Browsing Tag: snorkeling


    My Top 10 Snorkeling Tips

    November 27, 2021

    Let’s get the obvious out of the way: I’m not the world’s best snorkeler. (Does such a title/honor even exist?)

    So why read my snorkeling tips? I get it. I hear you.

    Look, I’m just a guy who loves snorkeling, has done it a few dozen times, and has a knack for finding turtles, rays, squid, octopi, and other assorted sea creatures when I snorkel. I don’t think I’m better than anyone else, but I do some things in the water that seem to help me have a good, safe time while seeing as many creatures as possible.

    So while I was in Hawaii a couple weeks ago, I thought … why not share some of this with others?

    To have a really fun and successful time snorkeling, you should do more than just stick your head down, swim in a straight line, and look as far down as you can see. But every time I go snorkeling, I see other folks doing exactly that.

    So let me share a few tips that might help you develop a knack for seeing more fish and having more fun next time you go snorkeling! These first few are obvious, so I’m not gonna spend much time on them.

    The Obvious 4

    1.) Know the local rules and follow any and all safety requirements wherever you’re snorkeling.

    2.) Have the right gear and know how to use it. If you can, be sure to spray defogger on your mask so you can clearly see the beauty of the water.

    3.) Don’t be an ass to other snorkelers. Don’t bully your way through a crowd to see a turtle. You’re not Aquaman and you don’t rule the seas.

    4.) Coral reefs are great place to snorkel. A lot of fish, turtles, etc., eat along coral reefs.

    The Less Obvious 6

    5.) Be careful about kicking.

    When I’m in active/alert mode — i.e., looking for sea creatures — I try to kick/swim as lightly as possible. When you kick hard, you a) might scare a fish away, and b) create a lot of bubbles in the water that make it harder to see. It can also be rude or even dangerous to people behind you that may not be aware of.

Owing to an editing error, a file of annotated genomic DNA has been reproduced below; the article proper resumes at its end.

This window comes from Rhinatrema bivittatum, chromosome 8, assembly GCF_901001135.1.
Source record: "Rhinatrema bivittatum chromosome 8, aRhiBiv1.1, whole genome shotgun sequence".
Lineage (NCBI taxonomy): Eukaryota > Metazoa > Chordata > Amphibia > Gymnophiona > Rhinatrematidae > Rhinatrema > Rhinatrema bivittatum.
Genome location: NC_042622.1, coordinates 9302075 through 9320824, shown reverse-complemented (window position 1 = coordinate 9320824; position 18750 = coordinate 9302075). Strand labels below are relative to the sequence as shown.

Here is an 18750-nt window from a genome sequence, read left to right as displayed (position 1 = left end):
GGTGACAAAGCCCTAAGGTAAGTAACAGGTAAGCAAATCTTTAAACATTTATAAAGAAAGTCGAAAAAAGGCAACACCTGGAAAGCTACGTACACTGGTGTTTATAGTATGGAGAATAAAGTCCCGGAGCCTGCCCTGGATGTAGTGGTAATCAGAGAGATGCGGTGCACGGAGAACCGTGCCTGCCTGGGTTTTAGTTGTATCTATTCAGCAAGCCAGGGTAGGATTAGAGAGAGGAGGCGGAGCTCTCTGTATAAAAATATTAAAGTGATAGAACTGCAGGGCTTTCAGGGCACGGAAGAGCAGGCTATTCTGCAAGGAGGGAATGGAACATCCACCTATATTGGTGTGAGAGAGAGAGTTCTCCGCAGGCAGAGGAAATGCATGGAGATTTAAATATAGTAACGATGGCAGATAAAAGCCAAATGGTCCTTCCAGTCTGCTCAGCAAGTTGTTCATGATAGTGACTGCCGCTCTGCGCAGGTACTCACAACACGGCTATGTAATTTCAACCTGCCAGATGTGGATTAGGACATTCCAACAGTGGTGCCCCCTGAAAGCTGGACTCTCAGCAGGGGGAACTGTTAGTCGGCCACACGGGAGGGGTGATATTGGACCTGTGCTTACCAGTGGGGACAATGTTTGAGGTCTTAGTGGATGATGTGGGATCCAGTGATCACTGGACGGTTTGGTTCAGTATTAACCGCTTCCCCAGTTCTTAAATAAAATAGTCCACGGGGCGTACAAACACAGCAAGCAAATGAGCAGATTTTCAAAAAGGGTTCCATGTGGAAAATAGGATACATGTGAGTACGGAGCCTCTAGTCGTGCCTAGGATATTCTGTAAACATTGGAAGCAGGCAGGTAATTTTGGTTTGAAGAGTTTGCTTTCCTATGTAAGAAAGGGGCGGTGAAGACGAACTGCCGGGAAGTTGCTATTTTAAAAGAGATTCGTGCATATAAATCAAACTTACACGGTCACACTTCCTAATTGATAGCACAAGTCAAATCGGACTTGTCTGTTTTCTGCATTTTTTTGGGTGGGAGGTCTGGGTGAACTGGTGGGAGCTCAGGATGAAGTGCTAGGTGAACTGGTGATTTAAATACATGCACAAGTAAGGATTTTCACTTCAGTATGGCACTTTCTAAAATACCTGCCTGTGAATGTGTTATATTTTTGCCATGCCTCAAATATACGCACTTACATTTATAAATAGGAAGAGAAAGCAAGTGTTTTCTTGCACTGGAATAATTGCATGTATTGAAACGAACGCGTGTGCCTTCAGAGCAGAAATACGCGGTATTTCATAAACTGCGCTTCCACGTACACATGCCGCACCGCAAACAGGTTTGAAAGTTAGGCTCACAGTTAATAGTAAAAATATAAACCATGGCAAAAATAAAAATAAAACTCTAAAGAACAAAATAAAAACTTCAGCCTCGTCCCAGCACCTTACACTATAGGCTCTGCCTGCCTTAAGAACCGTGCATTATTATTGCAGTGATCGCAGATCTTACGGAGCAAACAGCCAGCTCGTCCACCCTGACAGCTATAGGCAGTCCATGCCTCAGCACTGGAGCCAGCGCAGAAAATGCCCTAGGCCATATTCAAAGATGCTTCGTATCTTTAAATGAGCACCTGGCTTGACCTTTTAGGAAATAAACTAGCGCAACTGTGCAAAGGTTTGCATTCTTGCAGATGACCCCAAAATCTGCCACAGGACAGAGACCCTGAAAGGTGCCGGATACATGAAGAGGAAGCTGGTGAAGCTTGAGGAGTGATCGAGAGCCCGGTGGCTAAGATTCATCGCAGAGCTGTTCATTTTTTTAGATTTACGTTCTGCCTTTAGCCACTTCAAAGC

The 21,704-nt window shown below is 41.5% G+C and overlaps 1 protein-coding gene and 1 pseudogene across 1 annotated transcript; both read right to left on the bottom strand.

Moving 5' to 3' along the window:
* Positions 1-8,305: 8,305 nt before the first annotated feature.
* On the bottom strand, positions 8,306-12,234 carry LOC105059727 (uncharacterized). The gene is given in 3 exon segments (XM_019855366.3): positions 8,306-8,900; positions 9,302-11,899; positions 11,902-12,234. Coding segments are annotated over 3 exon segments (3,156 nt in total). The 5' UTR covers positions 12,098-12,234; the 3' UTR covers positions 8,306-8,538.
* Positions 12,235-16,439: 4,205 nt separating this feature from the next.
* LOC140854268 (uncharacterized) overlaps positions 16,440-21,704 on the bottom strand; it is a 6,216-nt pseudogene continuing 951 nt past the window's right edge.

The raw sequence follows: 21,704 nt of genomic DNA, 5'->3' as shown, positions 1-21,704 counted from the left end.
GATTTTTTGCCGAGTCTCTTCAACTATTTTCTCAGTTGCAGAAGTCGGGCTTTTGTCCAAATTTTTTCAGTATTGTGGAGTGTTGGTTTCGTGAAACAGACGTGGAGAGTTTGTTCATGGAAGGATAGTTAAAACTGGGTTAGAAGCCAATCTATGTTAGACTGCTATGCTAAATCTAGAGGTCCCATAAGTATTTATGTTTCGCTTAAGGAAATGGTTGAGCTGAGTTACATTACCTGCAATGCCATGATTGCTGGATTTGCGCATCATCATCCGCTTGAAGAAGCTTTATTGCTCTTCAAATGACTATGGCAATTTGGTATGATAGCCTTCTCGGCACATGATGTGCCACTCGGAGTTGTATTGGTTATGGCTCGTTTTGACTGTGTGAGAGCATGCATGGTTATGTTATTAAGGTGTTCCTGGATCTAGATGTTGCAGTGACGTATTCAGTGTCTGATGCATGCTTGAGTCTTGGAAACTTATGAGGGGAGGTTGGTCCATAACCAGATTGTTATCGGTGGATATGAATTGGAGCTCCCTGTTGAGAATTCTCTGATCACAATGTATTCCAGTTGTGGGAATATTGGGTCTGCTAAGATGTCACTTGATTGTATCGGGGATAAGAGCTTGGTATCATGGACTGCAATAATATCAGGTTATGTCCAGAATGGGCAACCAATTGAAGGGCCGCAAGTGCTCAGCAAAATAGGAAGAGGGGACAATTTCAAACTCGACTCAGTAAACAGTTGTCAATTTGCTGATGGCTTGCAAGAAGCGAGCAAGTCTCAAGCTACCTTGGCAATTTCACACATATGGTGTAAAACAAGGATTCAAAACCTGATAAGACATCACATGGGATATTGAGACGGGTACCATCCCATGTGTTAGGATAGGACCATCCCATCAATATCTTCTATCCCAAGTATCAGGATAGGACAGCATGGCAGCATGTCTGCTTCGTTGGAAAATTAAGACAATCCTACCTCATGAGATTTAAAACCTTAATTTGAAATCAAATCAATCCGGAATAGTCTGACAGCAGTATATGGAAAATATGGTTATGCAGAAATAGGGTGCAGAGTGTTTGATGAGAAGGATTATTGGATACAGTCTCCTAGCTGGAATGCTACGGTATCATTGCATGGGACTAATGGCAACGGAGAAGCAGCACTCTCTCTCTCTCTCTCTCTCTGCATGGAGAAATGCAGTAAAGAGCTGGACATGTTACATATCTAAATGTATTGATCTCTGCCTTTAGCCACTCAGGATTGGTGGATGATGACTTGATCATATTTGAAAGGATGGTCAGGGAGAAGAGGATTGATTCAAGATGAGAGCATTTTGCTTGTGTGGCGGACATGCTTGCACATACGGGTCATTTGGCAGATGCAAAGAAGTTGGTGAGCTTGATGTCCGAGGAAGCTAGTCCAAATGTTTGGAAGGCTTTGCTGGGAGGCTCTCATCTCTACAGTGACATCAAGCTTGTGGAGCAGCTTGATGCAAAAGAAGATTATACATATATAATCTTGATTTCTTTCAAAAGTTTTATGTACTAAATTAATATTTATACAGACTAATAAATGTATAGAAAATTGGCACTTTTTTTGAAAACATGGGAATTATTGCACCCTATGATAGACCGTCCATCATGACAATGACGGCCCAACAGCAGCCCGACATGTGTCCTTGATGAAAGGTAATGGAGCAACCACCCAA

Kick lightly when you’re in “find fish” mode. The only time I ever kick at full strength is when I’m alone and actively swimming to a specific spot.

    6.) Look up.

    Don’t just look down when you’re snorkeling. A lot of creatures swim closer to the surface, including turtles. Also, wow, up near the surface can be really beautiful with the water bending the sun’s light.

    7.) Look around.

    Don’t just go forward. Turn around every 30-60 seconds or so. Do a complete 360-degree turn. Turtles can come toward you from behind. Some of my best/favorite turtle encounters began with one of them coming towards me from behind.

    8.) Look at and listen to other snorkelers.

    I know you’re trying to spot cool fish, turtles, or whatever, but sometimes the best way to do that is to keep your eyes and ears peeled on the people around you. If there are turtles nearby, there’s probably a group surrounding them. Go join them.

    And listen as you snorkel. When someone spots a turtle, they almost always yell “turtle!” to the rest of their group — that’s your signal to go join them. But remember rule #3 above.

    Watching and listening to others around you is also a good safety tip. Speaking of which…

    9.) Never be the furthest person out.

    Kaanapali Point is one of my favorite spots to snorkel. There’s a shallow area right off the beach that often has fish and even a turtle or two. You can also snorkel further out toward Black Rock, where the water is a lot deeper. That’s where you’ll see turtles, rays, and various other fish.

    But that far out, not gonna lie … it gets a little nerve-racking. When I’m out that far from the beach, I always make sure there’s someone else further out. If I can’t, then I’ll swim back closer to shore. I think it’s smart to always keep someone else between you and a hungry fish.

    10.) Keep an eye on the depths.

    As long as I’m talking about self-preservation, keep an eye on the depths further away from you. Don’t just look for happy, harmless creatures right in your line of sight. If there’s a hungry fish 20-30 yards away, you want to know as soon as possible.

    Your Turn

    I have a feeling some of my friends who are also experienced snorkelers might see this at some point, and I hope they’ll add their own tips and advice to mine above. What about you? If you have something to add, drop it in the comments below!